Cross-country skiers who suffer from back pain may want to add dance to their training schedule.
Researchers in Sweden studied the effect of twelve weeks of dance training on skiers. Their results were published in the April issue of the British Journal of Sports Medicine. The reported study, conducted by Dr. Suzanne Werner and M. Alricsson, was in response to previous studies which had found back problems to be prevalent among skiers. The back problems led to tension along with decreased flexibility and mobility. This, in turn, may lead to injury. The back pain and tightness in skiers may be caused by the repetitive motions of cross-country skiing and the constant flexing of the spine.
Twenty-six high school and college age skiers from across Sweden were involved in this study. All were elite athletes and in good physical health. Upon joining the study, all were given a survey in which they were asked questions about their health, including back pain. They were also measured for joint mobility and flexibility in their spines, hips, and ankles. Finally, they were put through functional tests, including a slalom-style run (side to side around obstacles) and a run in which they jumped over and crawled under hurdles.
Sixteen of the participants, including six who suffered from back pain, took six hours of dance training per week. The other ten, including three who complained of back pain, did not participate in the dance training.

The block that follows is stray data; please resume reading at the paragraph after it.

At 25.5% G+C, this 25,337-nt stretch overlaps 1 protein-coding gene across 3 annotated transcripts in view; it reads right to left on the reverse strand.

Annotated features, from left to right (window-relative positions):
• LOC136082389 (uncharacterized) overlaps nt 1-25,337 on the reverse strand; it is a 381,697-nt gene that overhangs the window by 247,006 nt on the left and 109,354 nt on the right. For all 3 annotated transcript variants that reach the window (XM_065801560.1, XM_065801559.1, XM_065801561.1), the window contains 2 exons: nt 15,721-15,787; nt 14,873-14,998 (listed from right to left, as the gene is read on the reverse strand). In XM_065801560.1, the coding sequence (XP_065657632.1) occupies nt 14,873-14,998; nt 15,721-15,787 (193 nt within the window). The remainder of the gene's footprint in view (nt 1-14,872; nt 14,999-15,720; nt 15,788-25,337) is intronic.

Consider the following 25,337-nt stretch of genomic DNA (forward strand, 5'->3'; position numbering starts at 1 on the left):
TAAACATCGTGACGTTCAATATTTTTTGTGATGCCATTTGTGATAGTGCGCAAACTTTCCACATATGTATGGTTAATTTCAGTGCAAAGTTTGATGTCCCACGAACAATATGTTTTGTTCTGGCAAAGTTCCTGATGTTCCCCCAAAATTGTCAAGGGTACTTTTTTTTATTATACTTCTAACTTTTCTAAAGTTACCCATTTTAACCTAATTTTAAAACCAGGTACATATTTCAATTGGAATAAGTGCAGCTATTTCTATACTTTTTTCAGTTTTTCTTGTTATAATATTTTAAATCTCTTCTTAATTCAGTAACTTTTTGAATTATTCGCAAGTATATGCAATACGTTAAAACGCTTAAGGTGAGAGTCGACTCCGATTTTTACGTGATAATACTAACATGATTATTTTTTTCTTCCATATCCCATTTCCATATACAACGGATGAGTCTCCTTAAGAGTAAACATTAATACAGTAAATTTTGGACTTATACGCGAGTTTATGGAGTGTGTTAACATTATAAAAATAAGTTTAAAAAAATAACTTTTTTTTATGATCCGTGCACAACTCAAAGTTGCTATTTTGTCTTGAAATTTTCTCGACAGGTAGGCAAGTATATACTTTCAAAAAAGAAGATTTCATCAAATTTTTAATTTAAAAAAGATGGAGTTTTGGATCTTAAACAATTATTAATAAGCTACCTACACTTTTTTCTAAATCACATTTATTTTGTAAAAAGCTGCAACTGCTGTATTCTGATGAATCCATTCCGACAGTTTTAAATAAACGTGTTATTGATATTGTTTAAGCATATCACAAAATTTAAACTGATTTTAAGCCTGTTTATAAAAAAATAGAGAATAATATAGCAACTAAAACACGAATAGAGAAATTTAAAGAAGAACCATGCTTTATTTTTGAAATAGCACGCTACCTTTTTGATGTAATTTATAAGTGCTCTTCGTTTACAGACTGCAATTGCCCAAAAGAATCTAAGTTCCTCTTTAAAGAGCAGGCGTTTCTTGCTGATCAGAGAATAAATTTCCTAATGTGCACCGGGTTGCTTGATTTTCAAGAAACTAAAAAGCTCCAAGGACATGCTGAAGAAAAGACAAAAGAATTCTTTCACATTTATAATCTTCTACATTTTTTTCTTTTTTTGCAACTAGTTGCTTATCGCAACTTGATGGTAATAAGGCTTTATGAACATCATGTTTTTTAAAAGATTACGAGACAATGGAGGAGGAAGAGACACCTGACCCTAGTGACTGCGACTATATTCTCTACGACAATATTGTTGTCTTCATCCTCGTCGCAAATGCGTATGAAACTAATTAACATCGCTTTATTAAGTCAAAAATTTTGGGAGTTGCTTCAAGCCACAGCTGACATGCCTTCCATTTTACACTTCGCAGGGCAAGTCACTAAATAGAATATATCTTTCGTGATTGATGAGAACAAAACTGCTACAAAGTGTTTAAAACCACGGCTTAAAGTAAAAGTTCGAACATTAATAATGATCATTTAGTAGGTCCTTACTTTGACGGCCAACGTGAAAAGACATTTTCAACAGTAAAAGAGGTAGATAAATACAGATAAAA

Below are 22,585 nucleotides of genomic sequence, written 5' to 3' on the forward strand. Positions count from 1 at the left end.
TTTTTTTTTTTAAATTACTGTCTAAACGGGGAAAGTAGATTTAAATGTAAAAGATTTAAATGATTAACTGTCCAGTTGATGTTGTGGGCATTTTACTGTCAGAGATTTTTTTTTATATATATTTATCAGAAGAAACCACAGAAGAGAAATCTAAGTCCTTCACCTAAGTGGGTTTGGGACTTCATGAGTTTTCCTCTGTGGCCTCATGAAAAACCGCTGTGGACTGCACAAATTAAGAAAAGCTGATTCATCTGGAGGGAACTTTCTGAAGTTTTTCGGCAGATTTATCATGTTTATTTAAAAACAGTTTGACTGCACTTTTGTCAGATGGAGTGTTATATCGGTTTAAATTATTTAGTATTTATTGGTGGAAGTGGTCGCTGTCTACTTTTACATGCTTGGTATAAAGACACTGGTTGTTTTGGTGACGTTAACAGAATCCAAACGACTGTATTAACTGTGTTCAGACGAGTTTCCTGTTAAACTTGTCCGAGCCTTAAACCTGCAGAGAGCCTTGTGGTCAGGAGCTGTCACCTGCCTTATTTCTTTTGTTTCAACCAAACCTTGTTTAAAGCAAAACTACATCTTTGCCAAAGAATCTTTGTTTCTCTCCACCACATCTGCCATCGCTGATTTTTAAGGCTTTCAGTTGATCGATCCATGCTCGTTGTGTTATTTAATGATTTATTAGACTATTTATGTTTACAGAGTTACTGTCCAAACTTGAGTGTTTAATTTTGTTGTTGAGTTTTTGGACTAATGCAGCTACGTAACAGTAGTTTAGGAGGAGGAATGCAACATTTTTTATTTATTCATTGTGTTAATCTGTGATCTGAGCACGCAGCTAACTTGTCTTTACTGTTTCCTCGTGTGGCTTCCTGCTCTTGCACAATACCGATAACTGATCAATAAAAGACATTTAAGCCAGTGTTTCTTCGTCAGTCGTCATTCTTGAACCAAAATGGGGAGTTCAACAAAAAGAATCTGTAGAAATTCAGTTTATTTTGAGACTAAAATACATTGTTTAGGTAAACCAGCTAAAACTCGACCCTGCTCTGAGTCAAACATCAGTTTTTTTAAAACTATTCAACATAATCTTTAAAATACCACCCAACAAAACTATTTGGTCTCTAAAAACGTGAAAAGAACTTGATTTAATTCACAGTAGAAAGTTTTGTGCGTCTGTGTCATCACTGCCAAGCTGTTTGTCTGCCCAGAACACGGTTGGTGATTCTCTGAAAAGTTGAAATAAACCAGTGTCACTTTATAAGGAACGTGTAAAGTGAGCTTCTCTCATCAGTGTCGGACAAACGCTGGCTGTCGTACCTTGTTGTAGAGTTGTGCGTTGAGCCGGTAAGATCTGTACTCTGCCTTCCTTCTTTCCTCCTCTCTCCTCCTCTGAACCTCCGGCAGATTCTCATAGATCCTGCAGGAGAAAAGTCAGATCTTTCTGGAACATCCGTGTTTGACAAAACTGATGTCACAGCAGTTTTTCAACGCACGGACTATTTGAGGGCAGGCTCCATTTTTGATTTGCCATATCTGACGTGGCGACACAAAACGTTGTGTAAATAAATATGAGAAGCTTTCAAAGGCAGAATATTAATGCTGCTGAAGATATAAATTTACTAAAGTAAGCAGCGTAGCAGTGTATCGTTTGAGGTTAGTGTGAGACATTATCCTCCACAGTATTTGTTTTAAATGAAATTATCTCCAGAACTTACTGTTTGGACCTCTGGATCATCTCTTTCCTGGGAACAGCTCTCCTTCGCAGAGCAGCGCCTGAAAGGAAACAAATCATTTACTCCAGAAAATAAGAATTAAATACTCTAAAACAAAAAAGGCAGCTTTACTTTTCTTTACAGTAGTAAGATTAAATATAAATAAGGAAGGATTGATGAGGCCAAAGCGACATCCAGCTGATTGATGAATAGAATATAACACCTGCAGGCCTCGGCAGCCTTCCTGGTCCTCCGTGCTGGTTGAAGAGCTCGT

Because the schedule during the training and competition season involves a rigorous training schedule and a great deal of travel, the study was limited to off-season months. All participants followed a standard training program, including roller skiing and running. The only major difference in physical exercise between the two groups of participants was the added dance training.
When the dance training portion of the study ended, each of the twenty-six participants was again measured for flexibility, put through the same functional tests, and asked to complete a survey about back pain.
Four of the six who had back pain and participated in dance training reported no back pain at the end of the study. None of the three with back pain who did not dance or those who began with no back pain before the study reported any change in their levels of back pain.
Researchers also found that the range of motion in the hips and spines of those who danced had increased significantly, while the flexibility in those who did not dance was diminished. "We believe that this was the result of the type of exercises used within the dance training programme, which was aimed at improving posture, flexibility, and coordination," the authors state in their report.
The participants did not improve in the functional tests, either slalom or hurdle. This could be because these are not typical moves for either skiers or dancers, or because their training did not focus on the skills needed during these tests.
Because the study was small, no definitive conclusions can be drawn from it. However, it seems that adding dance to a skier’s training schedule may help improve flexibility and decrease back pain.